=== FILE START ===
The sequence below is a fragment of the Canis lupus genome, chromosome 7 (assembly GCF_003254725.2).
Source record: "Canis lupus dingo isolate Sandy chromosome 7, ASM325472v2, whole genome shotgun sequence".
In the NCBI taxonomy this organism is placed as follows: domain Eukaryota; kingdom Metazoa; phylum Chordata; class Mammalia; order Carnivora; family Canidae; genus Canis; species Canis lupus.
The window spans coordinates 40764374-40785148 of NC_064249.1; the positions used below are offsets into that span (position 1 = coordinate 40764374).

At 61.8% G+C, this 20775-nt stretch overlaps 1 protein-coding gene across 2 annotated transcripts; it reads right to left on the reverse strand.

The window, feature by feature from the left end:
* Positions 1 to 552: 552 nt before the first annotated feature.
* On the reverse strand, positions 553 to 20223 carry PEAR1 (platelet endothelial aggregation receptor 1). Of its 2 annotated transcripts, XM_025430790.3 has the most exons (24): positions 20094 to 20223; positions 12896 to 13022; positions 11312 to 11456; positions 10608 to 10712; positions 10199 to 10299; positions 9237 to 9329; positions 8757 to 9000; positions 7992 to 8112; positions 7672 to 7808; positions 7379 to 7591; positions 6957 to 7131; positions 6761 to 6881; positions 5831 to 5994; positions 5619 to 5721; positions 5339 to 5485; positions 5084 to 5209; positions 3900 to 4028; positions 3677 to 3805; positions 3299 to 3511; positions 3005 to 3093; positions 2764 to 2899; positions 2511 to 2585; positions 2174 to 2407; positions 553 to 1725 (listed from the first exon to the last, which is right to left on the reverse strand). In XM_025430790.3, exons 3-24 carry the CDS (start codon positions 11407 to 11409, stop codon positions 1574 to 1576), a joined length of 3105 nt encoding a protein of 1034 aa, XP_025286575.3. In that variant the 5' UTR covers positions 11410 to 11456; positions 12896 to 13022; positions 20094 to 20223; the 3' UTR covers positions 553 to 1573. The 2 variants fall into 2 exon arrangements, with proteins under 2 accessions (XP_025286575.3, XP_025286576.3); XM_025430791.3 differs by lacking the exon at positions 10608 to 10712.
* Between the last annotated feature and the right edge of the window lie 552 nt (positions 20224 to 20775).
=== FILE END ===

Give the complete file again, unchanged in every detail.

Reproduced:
The sequence below is a fragment of the Canis lupus genome, chromosome 7 (assembly GCF_003254725.2).
Source record: "Canis lupus dingo isolate Sandy chromosome 7, ASM325472v2, whole genome shotgun sequence".
In the NCBI taxonomy this organism is placed as follows: domain Eukaryota; kingdom Metazoa; phylum Chordata; class Mammalia; order Carnivora; family Canidae; genus Canis; species Canis lupus.
The window spans coordinates 40764374-40785148 of NC_064249.1; the positions used below are offsets into that span (position 1 = coordinate 40764374).

At 61.8% G+C, this 20775-nt stretch overlaps 1 protein-coding gene across 2 annotated transcripts; it reads right to left on the reverse strand.

The window, feature by feature from the left end:
* Positions 1 to 552: 552 nt before the first annotated feature.
* On the reverse strand, positions 553 to 20223 carry PEAR1 (platelet endothelial aggregation receptor 1). Of its 2 annotated transcripts, XM_025430790.3 has the most exons (24): positions 20094 to 20223; positions 12896 to 13022; positions 11312 to 11456; positions 10608 to 10712; positions 10199 to 10299; positions 9237 to 9329; positions 8757 to 9000; positions 7992 to 8112; positions 7672 to 7808; positions 7379 to 7591; positions 6957 to 7131; positions 6761 to 6881; positions 5831 to 5994; positions 5619 to 5721; positions 5339 to 5485; positions 5084 to 5209; positions 3900 to 4028; positions 3677 to 3805; positions 3299 to 3511; positions 3005 to 3093; positions 2764 to 2899; positions 2511 to 2585; positions 2174 to 2407; positions 553 to 1725 (listed from the first exon to the last, which is right to left on the reverse strand). In XM_025430790.3, exons 3-24 carry the CDS (start codon positions 11407 to 11409, stop codon positions 1574 to 1576), a joined length of 3105 nt encoding a protein of 1034 aa, XP_025286575.3. In that variant the 5' UTR covers positions 11410 to 11456; positions 12896 to 13022; positions 20094 to 20223; the 3' UTR covers positions 553 to 1573. The 2 variants fall into 2 exon arrangements, with proteins under 2 accessions (XP_025286575.3, XP_025286576.3); XM_025430791.3 differs by lacking the exon at positions 10608 to 10712.
* Between the last annotated feature and the right edge of the window lie 552 nt (positions 20224 to 20775).